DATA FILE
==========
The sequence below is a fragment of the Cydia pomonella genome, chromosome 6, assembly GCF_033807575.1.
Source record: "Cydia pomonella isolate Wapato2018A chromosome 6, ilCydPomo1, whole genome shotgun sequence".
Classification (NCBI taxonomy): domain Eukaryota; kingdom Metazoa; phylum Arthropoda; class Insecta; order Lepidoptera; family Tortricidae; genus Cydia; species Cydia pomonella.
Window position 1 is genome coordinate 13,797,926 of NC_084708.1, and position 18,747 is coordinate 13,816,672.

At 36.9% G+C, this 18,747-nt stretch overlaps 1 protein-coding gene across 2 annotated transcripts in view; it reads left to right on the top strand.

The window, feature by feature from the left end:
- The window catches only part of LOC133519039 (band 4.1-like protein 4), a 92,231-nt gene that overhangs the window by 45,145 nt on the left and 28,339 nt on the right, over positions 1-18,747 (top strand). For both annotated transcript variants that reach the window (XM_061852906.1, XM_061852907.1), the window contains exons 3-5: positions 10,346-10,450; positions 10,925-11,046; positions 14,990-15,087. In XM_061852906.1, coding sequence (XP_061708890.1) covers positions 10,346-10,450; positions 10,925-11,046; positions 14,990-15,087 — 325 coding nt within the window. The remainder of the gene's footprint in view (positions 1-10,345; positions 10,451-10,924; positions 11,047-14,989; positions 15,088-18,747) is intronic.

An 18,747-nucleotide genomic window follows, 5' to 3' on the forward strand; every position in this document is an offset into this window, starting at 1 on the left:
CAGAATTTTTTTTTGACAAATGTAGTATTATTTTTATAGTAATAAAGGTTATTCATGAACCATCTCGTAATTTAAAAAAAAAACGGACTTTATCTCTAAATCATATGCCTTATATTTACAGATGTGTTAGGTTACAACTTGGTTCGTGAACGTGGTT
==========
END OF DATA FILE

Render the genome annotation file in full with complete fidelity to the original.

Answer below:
The sequence below is a fragment of the Cydia pomonella genome, chromosome 6, assembly GCF_033807575.1.
Source record: "Cydia pomonella isolate Wapato2018A chromosome 6, ilCydPomo1, whole genome shotgun sequence".
Classification (NCBI taxonomy): domain Eukaryota; kingdom Metazoa; phylum Arthropoda; class Insecta; order Lepidoptera; family Tortricidae; genus Cydia; species Cydia pomonella.
Window position 1 is genome coordinate 13,797,926 of NC_084708.1, and position 18,747 is coordinate 13,816,672.

At 36.9% G+C, this 18,747-nt stretch overlaps 1 protein-coding gene across 2 annotated transcripts in view; it reads left to right on the top strand.

The window, feature by feature from the left end:
- The window catches only part of LOC133519039 (band 4.1-like protein 4), a 92,231-nt gene that overhangs the window by 45,145 nt on the left and 28,339 nt on the right, over positions 1-18,747 (top strand). For both annotated transcript variants that reach the window (XM_061852906.1, XM_061852907.1), the window contains exons 3-5: positions 10,346-10,450; positions 10,925-11,046; positions 14,990-15,087. In XM_061852906.1, coding sequence (XP_061708890.1) covers positions 10,346-10,450; positions 10,925-11,046; positions 14,990-15,087 — 325 coding nt within the window. The remainder of the gene's footprint in view (positions 1-10,345; positions 10,451-10,924; positions 11,047-14,989; positions 15,088-18,747) is intronic.

An 18,747-nucleotide genomic window follows, 5' to 3' on the forward strand; every position in this document is an offset into this window, starting at 1 on the left:
CAGAATTTTTTTTTGACAAATGTAGTATTATTTTTATAGTAATAAAGGTTATTCATGAACCATCTCGTAATTTAAAAAAAAAACGGACTTTATCTCTAAATCATATGCCTTATATTTACAGATGTGTTAGGTTACAACTTGGTTCGTGAACGTGGTT